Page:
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Queenstown doctor Sam Hazledine got goosebumps when the World Medical Association voted to change the Hippocratic oath to include his amendment regarding the wellbeing of doctors.
He said the clause to the Declaration of Geneva, approved unanimously at the WMA’s general assembly in Chicago yesterday, was a positive step for the medical profession.
Previously, doctors swore to protect the health of their patients as their first priority.
The new wording changes that focus and reads: "I will attend to my own health, wellbeing and abilities in order to provide care of the highest standard."
Speaking to the Otago Daily Times from the United States, Dr Hazledine said he was thrilled.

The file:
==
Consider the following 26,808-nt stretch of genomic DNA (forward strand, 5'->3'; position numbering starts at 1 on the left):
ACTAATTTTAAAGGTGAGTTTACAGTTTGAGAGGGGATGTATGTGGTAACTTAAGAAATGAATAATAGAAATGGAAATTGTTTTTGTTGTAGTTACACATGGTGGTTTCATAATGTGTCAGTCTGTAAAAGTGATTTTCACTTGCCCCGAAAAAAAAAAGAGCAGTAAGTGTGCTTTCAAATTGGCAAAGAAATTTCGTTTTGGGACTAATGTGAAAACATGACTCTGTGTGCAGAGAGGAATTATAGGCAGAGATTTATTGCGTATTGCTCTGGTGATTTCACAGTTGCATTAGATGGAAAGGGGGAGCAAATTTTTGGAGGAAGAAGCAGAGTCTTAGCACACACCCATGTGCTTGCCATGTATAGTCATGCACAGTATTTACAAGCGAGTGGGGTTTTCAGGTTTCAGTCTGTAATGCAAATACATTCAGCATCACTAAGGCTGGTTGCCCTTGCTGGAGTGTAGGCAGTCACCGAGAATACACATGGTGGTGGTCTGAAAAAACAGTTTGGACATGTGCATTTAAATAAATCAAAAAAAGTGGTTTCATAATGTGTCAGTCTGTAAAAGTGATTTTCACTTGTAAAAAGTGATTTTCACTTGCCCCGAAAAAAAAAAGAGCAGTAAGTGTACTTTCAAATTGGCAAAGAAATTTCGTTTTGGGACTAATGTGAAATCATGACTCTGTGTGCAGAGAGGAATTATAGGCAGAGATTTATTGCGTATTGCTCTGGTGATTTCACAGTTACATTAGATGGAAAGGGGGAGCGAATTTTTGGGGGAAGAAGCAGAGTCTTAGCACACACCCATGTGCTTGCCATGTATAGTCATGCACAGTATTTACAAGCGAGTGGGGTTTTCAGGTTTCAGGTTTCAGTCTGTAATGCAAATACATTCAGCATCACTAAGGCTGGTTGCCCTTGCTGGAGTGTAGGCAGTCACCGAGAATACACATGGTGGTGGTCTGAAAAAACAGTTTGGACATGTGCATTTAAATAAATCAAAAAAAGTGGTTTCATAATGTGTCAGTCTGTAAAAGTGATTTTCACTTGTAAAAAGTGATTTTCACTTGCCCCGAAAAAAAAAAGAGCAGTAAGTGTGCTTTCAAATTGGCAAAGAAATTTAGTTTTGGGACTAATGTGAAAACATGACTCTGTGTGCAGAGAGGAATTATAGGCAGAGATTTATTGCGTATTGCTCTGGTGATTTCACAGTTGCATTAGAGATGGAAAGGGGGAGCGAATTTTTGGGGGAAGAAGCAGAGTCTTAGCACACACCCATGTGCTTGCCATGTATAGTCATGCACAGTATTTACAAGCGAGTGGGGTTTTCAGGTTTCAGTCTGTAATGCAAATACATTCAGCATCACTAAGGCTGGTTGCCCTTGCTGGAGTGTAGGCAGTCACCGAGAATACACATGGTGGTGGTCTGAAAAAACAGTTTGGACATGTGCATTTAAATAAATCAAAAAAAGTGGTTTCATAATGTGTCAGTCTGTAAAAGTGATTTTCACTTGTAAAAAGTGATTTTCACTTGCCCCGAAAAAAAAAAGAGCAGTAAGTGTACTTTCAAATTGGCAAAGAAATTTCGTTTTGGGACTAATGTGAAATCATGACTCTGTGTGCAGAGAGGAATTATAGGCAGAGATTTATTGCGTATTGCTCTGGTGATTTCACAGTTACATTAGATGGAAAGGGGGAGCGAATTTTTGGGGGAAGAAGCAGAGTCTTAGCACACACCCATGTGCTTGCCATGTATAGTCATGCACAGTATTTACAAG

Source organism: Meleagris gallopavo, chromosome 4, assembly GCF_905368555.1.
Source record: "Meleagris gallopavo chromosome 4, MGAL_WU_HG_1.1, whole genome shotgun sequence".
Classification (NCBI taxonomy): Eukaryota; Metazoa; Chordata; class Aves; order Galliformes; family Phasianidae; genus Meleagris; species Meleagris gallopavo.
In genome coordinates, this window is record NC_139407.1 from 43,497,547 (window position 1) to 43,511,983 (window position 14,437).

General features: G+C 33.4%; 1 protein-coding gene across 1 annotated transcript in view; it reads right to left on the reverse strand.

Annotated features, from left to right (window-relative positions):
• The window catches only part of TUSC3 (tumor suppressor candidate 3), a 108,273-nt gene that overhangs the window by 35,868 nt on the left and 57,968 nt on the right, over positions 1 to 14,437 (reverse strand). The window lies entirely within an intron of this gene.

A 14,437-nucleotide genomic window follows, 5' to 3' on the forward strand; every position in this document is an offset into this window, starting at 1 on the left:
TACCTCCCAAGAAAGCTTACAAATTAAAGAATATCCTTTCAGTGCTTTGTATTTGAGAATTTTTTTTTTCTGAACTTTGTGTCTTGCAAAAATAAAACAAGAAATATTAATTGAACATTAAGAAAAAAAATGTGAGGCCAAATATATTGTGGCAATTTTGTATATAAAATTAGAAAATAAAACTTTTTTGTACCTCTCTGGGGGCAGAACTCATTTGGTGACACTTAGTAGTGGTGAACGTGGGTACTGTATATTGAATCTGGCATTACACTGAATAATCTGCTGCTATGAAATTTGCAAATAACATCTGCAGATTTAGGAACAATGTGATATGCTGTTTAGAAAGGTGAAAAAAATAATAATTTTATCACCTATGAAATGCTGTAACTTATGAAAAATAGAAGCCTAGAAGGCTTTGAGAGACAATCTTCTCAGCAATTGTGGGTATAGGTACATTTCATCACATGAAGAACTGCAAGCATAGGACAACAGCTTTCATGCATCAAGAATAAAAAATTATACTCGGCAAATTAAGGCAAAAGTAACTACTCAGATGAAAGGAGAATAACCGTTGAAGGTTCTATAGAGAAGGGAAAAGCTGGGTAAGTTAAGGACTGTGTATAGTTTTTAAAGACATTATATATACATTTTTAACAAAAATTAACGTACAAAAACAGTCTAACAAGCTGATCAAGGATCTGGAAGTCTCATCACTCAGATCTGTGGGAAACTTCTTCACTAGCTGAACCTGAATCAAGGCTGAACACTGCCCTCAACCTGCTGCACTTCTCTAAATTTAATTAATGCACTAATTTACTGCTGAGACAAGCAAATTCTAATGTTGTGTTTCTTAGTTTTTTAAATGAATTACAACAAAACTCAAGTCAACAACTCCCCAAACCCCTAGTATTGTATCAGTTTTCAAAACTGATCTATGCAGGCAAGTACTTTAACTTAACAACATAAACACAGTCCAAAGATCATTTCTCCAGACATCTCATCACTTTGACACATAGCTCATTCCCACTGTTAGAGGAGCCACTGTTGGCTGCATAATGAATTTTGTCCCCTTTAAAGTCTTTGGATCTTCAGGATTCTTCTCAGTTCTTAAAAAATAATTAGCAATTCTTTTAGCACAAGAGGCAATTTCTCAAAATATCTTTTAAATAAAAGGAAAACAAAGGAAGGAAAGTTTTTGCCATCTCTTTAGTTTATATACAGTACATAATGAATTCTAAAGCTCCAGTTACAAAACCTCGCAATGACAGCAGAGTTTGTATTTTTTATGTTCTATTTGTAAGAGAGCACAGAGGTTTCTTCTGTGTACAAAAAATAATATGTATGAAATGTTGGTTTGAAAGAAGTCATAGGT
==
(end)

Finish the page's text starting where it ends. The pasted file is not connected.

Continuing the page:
"I was confident [it would pass] but I am also relieved ... It was a special thing to be part of."
He said the document had been "rounded out" to reflect the modern medical profession. The next step is to ensure it is adopted globally.
"Values are only meaningful if you live and breathe them. This is not just for med students to swear on when they enter the profession — this is something we are going to live by.
"What is really exciting is the WMA is going to start every meeting with everyone reciting it, so we are going to bring it into our ... everyday language."
Although Dr Hazledine said the change was "bigger" than him, he felt "thrilled" to be the driving force behind it.
"But I also feel really grateful that it has happened and that I was part of it. My main emotion is gratitude."
The Declaration of Geneva was first adopted in 1948 as a global standard of medical ethics and humanitarianism after the atrocities committed during World War 2.